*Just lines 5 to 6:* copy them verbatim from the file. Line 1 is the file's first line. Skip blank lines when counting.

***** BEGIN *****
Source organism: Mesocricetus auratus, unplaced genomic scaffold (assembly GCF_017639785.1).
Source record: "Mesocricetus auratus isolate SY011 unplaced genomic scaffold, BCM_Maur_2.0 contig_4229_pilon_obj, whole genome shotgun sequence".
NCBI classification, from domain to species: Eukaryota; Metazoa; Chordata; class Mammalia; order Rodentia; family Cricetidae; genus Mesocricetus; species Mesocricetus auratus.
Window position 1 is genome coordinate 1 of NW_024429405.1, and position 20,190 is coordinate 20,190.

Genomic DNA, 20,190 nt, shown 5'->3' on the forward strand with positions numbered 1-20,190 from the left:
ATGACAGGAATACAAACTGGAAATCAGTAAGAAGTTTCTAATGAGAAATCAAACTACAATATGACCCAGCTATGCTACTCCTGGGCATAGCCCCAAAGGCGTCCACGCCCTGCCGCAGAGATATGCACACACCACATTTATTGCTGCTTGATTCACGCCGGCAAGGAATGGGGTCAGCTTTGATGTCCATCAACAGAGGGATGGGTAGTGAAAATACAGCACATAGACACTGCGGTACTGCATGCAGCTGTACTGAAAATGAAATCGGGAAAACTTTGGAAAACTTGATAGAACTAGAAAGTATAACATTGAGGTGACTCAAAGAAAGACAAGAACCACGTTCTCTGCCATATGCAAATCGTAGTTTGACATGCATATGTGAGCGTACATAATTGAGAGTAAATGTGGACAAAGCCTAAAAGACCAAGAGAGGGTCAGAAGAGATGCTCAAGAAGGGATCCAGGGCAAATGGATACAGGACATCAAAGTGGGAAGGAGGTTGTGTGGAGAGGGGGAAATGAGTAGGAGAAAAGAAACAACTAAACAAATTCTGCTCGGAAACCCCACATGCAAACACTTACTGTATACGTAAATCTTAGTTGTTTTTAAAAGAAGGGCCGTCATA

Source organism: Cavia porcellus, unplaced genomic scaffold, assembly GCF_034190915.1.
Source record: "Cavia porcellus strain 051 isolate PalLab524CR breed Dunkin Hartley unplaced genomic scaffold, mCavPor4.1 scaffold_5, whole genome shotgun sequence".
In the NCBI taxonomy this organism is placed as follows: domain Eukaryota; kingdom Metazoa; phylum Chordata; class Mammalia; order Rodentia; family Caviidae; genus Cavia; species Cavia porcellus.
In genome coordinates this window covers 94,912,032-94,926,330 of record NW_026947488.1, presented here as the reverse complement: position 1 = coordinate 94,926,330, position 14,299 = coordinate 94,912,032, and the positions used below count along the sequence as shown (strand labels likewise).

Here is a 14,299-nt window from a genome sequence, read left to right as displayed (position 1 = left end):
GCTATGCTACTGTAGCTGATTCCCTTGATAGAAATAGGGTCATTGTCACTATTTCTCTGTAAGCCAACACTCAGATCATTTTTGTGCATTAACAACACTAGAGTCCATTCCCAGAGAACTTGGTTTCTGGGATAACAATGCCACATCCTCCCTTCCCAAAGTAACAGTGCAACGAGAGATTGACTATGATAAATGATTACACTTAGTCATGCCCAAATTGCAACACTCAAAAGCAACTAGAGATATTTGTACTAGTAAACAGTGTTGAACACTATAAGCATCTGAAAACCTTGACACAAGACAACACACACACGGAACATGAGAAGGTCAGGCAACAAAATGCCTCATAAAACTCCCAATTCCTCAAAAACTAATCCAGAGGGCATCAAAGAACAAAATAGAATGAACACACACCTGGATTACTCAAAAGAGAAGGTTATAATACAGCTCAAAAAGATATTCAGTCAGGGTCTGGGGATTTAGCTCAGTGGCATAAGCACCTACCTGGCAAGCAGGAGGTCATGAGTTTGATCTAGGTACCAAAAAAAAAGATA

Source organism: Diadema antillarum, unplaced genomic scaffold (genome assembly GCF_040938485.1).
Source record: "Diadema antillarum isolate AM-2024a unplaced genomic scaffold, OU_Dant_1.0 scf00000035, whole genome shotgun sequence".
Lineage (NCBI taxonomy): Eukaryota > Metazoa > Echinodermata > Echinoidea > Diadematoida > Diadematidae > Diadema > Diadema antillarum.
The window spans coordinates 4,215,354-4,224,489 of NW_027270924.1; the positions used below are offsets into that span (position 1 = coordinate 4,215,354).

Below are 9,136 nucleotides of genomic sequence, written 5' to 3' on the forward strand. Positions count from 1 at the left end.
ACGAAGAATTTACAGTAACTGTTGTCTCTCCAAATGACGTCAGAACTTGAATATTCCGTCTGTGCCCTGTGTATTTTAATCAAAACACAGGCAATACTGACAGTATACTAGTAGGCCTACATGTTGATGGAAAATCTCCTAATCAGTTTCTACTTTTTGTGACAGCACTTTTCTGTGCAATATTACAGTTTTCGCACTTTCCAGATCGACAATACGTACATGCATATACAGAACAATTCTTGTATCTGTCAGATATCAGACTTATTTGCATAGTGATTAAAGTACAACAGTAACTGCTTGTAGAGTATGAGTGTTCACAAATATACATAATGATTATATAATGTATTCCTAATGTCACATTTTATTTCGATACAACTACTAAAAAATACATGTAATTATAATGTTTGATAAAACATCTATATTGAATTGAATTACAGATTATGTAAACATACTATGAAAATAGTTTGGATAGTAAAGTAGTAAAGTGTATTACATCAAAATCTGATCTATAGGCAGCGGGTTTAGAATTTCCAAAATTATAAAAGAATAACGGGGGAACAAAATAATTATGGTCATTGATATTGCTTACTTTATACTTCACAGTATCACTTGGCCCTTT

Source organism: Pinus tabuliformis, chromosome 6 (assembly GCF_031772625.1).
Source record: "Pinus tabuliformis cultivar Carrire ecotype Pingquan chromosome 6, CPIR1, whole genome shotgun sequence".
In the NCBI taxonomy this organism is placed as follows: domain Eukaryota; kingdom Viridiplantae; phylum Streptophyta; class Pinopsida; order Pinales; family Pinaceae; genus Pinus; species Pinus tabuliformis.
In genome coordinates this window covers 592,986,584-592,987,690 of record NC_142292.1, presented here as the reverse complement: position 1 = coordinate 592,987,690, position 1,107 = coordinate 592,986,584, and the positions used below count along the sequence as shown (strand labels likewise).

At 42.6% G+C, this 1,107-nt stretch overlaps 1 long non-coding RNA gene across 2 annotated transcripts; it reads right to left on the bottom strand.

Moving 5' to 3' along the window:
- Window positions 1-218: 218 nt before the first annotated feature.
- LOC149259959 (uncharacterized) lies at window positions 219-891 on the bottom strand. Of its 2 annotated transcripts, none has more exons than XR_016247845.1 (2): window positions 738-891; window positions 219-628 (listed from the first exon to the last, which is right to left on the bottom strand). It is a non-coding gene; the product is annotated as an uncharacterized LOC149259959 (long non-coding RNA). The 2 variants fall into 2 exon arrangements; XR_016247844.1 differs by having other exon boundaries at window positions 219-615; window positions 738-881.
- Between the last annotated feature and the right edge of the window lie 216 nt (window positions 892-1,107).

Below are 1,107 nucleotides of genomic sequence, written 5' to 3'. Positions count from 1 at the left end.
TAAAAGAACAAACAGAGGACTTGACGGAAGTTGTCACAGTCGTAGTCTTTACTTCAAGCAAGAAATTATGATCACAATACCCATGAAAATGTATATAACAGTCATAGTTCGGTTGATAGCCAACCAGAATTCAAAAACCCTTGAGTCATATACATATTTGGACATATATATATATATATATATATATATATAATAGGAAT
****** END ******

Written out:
Genomic DNA, 20,190 nt, shown 5'->3' on the forward strand with positions numbered 1-20,190 from the left:
ATGACAGGAATACAAACTGGAAATCAGTAAGAAGTTTCTAATGAGAAATCAAACTACAATATGACCCAGCTATGCTACTCCTGGGCATAGCCCCAAAGGCGTCCACGCCCTGCCGCAGAGATATGCACACACCACATTTATTGCTGCTTGATTCACGCCGGCAAGGAATGGGGTCAGCTTTGATGTCCATCAACAGAGGGATGGGTAGTGAAAATACAGCACATAGACACTGCGGTACTGCATGCAGCTGTACTGAAAATGAAATCGGGAAAACTTTGGAAAACTTGATAGAACTAGAAAGTATAACATTGAGGTGACTCAAAGAAAGACAAGAACCACGTTCTCTGCCATATGCAAATCGTAGTTTGACATGCATATGTGAGCGTACATAATTGAGAGTAAATGTGGACAAAGCCTAAAAGACCAAGAGAGGGTCAGAAGAGATGCTCAAGAAGGGATCCAGGGCAAATGGATACAGGACATCAAAGTGGGAAGGAGGTTGTGTGGAGAGGGGGAAATGAGTAGGAGAAAAGAAACAACTAAACAAATTCTGCTCGGAAACCCCACATGCAAACACTTACTGTATACGTAAATCTTAGTTGTTTTTAAAAGAAGGGCCGTCATA